Ask the Rabbi with Rabbi Chaim Mintz

A great rabbi gave me a blessing, but it didn’t work. Is it respectful to go back and tell him, or should I just accept the fact that Hashem obviously said no?

Rabbi Chaim Mintz responds:

Ask for Another One!

You can certainly return to the rabbi and let him know that his blessing was not fulfilled. But don’t blame the rabbi; on the contrary, ask him for another blessing! The blessing of a great Torah sage can be a very powerful tool in helping a person receive what he needs. The Talmud (Bava Batra 116a) tells us that a person who has a sick relative should go to a Torah scholar and ask him to pray for his recovery. Torah scholars have a special connection to Hashem, and He wants to fulfill their requests. So it would be worth your while to go back.

Make Yourself a Worthy Recipient

Although a rabbi’s blessings are valuable, there can be many reasons why it wasn’t fulfilled. Perhaps his blessing was accepted in Heaven, and Hashem was ready to send His blessing, but there was an issue on the receiving end. The recipient must also be worthy of receiving the blessing, such as by praying and doing good deeds. So maybe it was you who was deemed unworthy due to your deficiencies. There can also be many other reasons why Hashem did not wish the blessing to be fulfilled at this time.

Keep Praying, and Don’t Stop!

But whatever the reason may be that the blessing was not fulfilled, there is no reason to give up, and you should continue to pray and seek blessings, which is similar to prayer. As the Talmud (Brachot 32b) tells us, if a person prayed and his request was not granted, he should keep praying. And even if he prayed for something many times and has yet to be answered, it doesn’t mean that he will never be answered. Each additional prayer makes a person more worthy of Hashem’s blessing, and so he must never stop praying.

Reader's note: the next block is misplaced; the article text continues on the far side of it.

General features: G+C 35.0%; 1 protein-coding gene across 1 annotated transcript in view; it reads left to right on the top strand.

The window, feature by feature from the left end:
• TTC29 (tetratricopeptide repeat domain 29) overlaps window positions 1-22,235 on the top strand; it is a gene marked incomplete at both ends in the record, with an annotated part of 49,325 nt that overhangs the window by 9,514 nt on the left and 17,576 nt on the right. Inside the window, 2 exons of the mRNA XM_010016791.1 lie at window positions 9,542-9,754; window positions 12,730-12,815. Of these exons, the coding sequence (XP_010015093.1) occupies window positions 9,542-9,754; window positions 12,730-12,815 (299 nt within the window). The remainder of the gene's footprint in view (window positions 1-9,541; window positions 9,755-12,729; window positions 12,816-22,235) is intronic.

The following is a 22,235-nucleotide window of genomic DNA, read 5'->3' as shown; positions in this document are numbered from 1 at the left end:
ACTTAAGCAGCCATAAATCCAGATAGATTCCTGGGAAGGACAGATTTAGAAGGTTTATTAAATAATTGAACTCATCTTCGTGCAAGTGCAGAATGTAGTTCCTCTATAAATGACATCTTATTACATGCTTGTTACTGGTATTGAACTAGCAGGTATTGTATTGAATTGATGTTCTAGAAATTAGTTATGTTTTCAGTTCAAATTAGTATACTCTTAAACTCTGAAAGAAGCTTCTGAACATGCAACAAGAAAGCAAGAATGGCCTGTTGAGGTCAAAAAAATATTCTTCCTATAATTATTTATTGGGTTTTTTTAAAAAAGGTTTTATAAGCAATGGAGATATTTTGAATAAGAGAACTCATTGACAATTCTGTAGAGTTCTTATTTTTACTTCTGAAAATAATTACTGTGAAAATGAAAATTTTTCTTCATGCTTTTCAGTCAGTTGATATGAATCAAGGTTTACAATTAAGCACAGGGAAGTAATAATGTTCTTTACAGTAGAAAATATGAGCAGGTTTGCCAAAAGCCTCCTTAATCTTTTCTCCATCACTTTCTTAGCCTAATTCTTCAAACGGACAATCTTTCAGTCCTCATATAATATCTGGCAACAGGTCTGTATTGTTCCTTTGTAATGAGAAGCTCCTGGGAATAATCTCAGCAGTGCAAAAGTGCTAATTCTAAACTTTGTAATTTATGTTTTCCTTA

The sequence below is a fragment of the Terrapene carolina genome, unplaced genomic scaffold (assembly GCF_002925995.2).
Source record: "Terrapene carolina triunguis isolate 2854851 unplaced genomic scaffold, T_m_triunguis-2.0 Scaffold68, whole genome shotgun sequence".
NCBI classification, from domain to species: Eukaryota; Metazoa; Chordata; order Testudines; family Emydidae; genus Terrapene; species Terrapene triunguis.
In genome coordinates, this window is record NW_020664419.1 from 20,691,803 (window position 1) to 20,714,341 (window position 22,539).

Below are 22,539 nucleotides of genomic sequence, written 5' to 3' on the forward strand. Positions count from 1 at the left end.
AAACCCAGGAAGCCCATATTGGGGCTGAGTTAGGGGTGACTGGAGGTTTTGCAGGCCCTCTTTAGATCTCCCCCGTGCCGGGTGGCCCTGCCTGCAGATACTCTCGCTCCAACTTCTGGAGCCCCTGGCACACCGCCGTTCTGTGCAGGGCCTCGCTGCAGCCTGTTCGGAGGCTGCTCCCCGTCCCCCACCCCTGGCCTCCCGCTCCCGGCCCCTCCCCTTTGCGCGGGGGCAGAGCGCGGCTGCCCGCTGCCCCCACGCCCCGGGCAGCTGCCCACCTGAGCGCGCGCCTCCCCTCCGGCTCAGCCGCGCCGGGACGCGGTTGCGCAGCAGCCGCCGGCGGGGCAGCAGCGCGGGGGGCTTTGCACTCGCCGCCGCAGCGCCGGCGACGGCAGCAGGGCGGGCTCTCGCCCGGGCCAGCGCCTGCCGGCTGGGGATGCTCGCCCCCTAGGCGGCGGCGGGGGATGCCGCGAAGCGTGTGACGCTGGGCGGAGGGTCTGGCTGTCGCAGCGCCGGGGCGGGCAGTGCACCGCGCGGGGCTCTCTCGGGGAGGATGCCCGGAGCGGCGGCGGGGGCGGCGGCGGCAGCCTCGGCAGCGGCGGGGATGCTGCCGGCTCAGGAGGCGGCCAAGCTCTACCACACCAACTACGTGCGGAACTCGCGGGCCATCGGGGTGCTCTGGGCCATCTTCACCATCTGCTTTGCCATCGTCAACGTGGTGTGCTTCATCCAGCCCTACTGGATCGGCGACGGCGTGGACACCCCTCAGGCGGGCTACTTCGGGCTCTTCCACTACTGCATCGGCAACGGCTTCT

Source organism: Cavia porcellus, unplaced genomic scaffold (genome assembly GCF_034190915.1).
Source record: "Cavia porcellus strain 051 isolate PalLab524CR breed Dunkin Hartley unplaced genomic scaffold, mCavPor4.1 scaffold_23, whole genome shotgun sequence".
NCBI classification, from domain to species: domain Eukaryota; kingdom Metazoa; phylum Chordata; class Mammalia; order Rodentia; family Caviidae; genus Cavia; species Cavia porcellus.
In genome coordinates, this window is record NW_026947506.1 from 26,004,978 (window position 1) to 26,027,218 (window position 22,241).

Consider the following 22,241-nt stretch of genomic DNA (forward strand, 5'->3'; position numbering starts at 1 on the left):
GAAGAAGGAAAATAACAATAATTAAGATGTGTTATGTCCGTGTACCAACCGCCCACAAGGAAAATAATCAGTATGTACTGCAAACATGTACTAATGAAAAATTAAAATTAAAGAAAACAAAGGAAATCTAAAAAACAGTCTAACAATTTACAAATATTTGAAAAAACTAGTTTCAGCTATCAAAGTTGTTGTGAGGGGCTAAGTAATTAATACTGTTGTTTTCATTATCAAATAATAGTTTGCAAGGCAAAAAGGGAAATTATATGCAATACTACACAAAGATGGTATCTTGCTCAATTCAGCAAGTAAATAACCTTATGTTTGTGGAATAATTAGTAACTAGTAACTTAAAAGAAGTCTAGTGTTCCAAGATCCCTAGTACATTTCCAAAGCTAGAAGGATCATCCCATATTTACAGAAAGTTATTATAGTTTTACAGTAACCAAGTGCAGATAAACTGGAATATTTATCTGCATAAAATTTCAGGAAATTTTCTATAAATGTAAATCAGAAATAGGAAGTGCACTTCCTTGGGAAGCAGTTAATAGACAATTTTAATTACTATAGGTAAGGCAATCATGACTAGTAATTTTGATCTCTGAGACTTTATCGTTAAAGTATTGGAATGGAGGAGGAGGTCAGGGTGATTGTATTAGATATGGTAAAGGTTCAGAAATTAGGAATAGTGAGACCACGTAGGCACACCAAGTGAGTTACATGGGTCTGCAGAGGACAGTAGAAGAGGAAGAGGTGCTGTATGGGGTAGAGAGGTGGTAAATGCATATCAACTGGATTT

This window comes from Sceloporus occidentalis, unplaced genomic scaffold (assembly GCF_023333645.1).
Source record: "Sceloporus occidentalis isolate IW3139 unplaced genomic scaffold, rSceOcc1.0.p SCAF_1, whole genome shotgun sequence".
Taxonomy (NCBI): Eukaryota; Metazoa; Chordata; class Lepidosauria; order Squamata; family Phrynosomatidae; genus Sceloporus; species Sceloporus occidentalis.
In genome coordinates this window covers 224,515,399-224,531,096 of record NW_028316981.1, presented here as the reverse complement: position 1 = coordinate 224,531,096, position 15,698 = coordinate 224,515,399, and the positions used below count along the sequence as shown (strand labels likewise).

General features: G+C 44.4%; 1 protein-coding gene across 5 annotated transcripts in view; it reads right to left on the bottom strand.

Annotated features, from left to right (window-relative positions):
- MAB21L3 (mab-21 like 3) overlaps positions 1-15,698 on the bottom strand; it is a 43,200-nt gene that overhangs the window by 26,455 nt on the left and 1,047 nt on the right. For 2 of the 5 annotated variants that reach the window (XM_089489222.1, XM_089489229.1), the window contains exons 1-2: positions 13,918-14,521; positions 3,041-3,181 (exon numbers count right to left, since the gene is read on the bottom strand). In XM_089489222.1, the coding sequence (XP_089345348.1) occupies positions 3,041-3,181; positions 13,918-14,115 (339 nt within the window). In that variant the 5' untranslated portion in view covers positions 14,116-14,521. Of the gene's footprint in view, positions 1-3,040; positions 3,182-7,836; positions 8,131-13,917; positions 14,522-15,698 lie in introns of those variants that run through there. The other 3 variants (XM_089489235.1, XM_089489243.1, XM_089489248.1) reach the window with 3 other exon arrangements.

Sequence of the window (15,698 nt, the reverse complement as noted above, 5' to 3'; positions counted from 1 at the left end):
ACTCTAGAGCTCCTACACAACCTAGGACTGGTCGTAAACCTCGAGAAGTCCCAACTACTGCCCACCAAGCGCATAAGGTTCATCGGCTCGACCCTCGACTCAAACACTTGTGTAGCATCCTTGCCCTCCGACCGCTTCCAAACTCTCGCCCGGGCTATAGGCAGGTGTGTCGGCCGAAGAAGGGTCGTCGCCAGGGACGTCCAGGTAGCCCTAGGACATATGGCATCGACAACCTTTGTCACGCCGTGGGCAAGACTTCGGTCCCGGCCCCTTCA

Even the great Moshe’s prayers were not always answered immediately. After the sin of the Golden Calf, Moshe beseeched Hashem to forgive the Jews and his request was not initially granted. But he persevered and continued praying for 40 days and nights without stop, until Hashem finally granted them forgiveness. Imagine the tragedy that could have taken place had he given up after a week or even thirty-nine and a half days of intense prayer!

…And Seek More Blessings

Similarly, each blessing from a righteous person can bring a person closer to having his request granted, and it is possible that after the tenth or thirtieth blessing it will finally be fulfilled. So keep praying, keep turning to Hashem’s emissaries for help and receiving blessings from great rabbis, and continue to make yourself more worthy of receiving Hashem’s blessings.

In short: You can tell the rabbi the blessing wasn’t fulfilled, and also ask for more blessings. At the same time, keep praying, and continue to make yourself more worthy of receiving Hashem’s blessings.

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